Lateropulsion was assessed with the Scale for Contraversive Pushing (SCP), which evaluated vertical orientation with sitting and standing measures of contralesional lateral body tilt, active pushing toward the hemiplegic side, and resistance to correction of posture.
Overall, 66% of patients sat and stood upright, 6% had a degree of isolated body tilt without fall tendency, and 28% displayed lateropulsion (about half of those with significant pushing).
Univariate modeling showed only stroke type and aphasia did not affect balance, with substantial roles in multivariable models for lateropulsion (the strongest contributor), weakness, and severe sensory deficit. Lateropulsion (again, the main factor) and weakness were the strongest contributors to gait.
Initial SCP scores also predicted balance and gait at rehabilitation discharge:
- For right hemisphere stroke, the area under the curve (AUC) was 0.99 for balance and 0.93 for gait. An initial SCP score < 3.5 predicted the ability to stand independently at discharge (probability 99%), and an initial SCP score <1 (implying upright or light lateropulsion) predicted the ability to walk without any help at discharge (probability 95%).
- For left hemisphere stroke, AUC was 0.86 for balance and 0.74 for gait. An initial SCP score < 2 predicted the ability to stand independently at discharge, but further predictions for left hemisphere stroke were not robust.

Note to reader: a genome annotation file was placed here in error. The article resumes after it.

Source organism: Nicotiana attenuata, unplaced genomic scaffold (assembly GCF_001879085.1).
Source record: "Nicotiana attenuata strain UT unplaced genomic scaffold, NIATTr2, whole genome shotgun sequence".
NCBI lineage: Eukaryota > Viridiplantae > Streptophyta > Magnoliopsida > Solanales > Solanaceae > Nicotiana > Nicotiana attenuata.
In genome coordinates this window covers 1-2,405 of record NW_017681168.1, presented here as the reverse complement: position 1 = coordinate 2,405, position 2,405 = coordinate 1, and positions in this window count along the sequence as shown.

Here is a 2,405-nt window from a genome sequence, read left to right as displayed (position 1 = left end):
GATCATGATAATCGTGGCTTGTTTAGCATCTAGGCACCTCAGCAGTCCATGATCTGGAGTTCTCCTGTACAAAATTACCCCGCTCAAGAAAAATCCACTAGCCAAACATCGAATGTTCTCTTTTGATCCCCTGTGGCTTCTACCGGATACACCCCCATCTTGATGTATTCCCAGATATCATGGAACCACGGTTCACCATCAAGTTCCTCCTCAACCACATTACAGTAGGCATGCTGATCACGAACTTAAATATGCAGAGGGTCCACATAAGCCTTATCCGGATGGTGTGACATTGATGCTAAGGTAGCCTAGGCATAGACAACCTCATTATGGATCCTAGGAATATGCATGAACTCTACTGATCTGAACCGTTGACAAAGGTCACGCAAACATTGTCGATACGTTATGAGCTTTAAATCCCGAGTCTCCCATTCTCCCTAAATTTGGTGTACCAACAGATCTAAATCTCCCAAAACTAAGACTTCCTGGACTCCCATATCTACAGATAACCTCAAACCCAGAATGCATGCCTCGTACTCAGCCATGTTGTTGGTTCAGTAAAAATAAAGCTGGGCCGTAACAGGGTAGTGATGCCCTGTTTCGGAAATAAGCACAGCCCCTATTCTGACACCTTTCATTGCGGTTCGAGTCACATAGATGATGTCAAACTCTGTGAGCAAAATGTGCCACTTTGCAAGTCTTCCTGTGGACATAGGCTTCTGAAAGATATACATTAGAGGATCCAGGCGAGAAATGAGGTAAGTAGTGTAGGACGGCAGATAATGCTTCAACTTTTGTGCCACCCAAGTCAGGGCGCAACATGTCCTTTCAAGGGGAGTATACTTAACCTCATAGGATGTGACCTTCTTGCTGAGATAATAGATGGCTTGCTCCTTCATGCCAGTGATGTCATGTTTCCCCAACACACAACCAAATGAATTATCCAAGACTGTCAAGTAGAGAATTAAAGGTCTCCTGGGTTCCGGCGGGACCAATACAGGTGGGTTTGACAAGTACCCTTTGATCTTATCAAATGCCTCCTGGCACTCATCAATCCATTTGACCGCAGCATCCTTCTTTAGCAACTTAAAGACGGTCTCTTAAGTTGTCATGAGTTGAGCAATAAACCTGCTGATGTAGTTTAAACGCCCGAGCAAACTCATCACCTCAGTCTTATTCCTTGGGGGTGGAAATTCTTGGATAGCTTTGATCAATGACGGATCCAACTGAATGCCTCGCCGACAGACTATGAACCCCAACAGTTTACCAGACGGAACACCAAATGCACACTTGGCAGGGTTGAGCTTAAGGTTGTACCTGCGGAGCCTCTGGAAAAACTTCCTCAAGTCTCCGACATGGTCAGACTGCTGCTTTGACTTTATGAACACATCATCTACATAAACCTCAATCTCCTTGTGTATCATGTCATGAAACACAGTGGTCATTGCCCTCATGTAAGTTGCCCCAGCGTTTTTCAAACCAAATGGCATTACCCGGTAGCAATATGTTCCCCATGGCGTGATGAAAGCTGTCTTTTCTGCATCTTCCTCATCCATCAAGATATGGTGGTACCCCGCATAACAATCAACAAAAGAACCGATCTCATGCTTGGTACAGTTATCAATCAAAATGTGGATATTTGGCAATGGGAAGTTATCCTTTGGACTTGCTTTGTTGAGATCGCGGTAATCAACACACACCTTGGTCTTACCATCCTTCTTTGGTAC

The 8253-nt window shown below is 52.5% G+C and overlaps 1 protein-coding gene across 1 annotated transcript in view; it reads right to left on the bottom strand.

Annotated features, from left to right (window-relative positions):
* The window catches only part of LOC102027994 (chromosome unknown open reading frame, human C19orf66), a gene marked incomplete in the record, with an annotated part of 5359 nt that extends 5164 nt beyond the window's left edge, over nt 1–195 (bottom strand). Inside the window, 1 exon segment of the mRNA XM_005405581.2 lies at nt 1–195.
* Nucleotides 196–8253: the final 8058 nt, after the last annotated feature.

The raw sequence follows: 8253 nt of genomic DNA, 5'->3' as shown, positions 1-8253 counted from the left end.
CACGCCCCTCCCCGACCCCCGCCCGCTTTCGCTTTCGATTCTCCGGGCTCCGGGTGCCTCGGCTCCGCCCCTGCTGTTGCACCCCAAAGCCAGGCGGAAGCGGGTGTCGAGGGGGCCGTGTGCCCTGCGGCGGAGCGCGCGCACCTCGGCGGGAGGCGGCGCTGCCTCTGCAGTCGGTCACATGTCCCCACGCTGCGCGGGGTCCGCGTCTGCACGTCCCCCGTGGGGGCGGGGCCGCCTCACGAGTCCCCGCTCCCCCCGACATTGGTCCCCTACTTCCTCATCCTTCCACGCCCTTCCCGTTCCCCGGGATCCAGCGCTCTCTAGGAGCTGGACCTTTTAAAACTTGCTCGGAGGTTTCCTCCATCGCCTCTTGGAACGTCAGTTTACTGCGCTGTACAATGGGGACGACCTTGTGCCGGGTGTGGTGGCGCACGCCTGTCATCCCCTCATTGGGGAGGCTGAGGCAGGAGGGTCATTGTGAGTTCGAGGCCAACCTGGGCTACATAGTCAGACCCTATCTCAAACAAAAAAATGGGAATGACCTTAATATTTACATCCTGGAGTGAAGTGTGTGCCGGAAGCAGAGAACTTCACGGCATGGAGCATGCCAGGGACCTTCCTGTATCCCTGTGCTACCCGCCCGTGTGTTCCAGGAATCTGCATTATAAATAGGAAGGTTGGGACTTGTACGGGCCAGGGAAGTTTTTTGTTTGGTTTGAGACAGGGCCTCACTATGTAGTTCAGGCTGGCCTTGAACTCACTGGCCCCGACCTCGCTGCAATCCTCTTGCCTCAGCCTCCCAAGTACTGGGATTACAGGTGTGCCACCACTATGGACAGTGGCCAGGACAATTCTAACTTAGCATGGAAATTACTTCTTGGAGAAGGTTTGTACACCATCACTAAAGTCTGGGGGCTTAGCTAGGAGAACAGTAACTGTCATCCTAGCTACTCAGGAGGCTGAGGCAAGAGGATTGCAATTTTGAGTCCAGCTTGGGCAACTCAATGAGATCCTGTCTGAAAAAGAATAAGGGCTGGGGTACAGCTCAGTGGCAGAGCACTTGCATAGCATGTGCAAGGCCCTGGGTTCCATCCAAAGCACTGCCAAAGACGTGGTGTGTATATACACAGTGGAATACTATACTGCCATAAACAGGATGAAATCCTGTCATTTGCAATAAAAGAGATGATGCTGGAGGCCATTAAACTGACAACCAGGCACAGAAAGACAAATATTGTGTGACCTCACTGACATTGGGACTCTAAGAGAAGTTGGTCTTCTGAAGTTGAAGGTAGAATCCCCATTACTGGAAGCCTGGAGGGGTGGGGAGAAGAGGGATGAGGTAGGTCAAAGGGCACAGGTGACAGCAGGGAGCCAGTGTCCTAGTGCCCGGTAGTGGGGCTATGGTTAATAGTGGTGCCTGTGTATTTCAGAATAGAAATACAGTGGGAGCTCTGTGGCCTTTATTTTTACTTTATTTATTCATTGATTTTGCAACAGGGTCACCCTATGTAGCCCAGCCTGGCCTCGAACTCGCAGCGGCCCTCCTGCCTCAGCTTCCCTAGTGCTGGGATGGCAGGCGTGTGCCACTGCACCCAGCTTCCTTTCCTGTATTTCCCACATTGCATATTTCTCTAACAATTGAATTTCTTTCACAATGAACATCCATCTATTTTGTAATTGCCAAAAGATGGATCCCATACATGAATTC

“In right hemisphere stroke, balance disorders were quasi-proportional to lateropulsion severity, which explained them almost entirely in initial and discharge assessments,” the authors wrote. “This novel finding has a major scope because of the high lateropulsion prevalence and the great impact of balance disorders on autonomy. These results bring new insights into how to conceive post-stroke balance and gait disorders.”
“An interesting result of our study is that at the subacute stage, gait disorders are mainly due to balance disorders,” they added. “Overall, from a comprehensive battery of deficits and appropriate multivariate analyses, our study shows that sensory-motor deficits and spatial neglect are less determinant than are deficits in body orientation to generate postural and gait disorders.”
Limitations include those inherent to a non-blinded observational study. In addition, differences in how researchers assess lateropulsion may exist between the study site in France and sites in other countries, including the U.S., which may limit generalizability.
Lateropulsion — impairment in vertical orientation — explained most gait and balance changes during rehabilitation after subacute first hemispheric stroke, an observational study found. Measures of lateropulsion also predicted the ability to stand and prognosis for walking at discharge.
Literature about interventions targeting lateropulsion is emerging, and it will be critical to establish whether lateropulsion responds to treatment, the editorialists said.
Paul Smyth, MD, Contributing Writer, BreakingMED™
The DOBRAS study was funded by the French National Clinical Projects from the Health Minister.
The authors report no disclosures relevant to the manuscript.
The editorialists report no disclosures relevant to the manuscript.
Cat ID: 38
Topic ID: 82,38,578,730,8,38,192,925